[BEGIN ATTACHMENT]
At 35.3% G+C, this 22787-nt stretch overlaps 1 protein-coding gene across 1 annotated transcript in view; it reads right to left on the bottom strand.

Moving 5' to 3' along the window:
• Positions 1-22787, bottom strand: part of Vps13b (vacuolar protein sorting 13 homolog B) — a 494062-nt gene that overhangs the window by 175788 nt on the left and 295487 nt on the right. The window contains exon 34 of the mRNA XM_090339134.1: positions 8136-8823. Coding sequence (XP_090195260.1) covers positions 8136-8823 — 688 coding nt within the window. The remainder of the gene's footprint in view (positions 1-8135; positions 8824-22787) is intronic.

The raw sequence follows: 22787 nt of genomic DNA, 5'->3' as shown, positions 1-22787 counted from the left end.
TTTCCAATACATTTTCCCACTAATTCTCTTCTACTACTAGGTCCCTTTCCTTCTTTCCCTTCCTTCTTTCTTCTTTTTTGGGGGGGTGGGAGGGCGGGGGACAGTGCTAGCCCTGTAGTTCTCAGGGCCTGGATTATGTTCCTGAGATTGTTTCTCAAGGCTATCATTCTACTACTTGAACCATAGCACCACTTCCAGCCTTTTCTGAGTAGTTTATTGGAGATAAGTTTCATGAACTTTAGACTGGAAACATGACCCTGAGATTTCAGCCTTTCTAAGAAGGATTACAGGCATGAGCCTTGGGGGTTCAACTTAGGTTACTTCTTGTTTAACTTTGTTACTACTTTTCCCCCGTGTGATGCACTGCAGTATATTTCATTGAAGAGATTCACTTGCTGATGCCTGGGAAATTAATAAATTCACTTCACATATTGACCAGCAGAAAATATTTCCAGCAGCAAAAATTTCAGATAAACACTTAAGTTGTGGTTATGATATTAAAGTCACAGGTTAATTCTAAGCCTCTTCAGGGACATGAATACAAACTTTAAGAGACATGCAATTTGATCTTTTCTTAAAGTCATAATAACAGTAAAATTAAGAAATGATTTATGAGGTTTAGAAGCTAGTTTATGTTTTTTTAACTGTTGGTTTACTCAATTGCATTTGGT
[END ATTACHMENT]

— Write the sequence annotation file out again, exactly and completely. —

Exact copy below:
At 35.3% G+C, this 22787-nt stretch overlaps 1 protein-coding gene across 1 annotated transcript in view; it reads right to left on the bottom strand.

Moving 5' to 3' along the window:
• Positions 1-22787, bottom strand: part of Vps13b (vacuolar protein sorting 13 homolog B) — a 494062-nt gene that overhangs the window by 175788 nt on the left and 295487 nt on the right. The window contains exon 34 of the mRNA XM_090339134.1: positions 8136-8823. Coding sequence (XP_090195260.1) covers positions 8136-8823 — 688 coding nt within the window. The remainder of the gene's footprint in view (positions 1-8135; positions 8824-22787) is intronic.

The raw sequence follows: 22787 nt of genomic DNA, 5'->3' as shown, positions 1-22787 counted from the left end.
TTTCCAATACATTTTCCCACTAATTCTCTTCTACTACTAGGTCCCTTTCCTTCTTTCCCTTCCTTCTTTCTTCTTTTTTGGGGGGGTGGGAGGGCGGGGGACAGTGCTAGCCCTGTAGTTCTCAGGGCCTGGATTATGTTCCTGAGATTGTTTCTCAAGGCTATCATTCTACTACTTGAACCATAGCACCACTTCCAGCCTTTTCTGAGTAGTTTATTGGAGATAAGTTTCATGAACTTTAGACTGGAAACATGACCCTGAGATTTCAGCCTTTCTAAGAAGGATTACAGGCATGAGCCTTGGGGGTTCAACTTAGGTTACTTCTTGTTTAACTTTGTTACTACTTTTCCCCCGTGTGATGCACTGCAGTATATTTCATTGAAGAGATTCACTTGCTGATGCCTGGGAAATTAATAAATTCACTTCACATATTGACCAGCAGAAAATATTTCCAGCAGCAAAAATTTCAGATAAACACTTAAGTTGTGGTTATGATATTAAAGTCACAGGTTAATTCTAAGCCTCTTCAGGGACATGAATACAAACTTTAAGAGACATGCAATTTGATCTTTTCTTAAAGTCATAATAACAGTAAAATTAAGAAATGATTTATGAGGTTTAGAAGCTAGTTTATGTTTTTTTAACTGTTGGTTTACTCAATTGCATTTGGT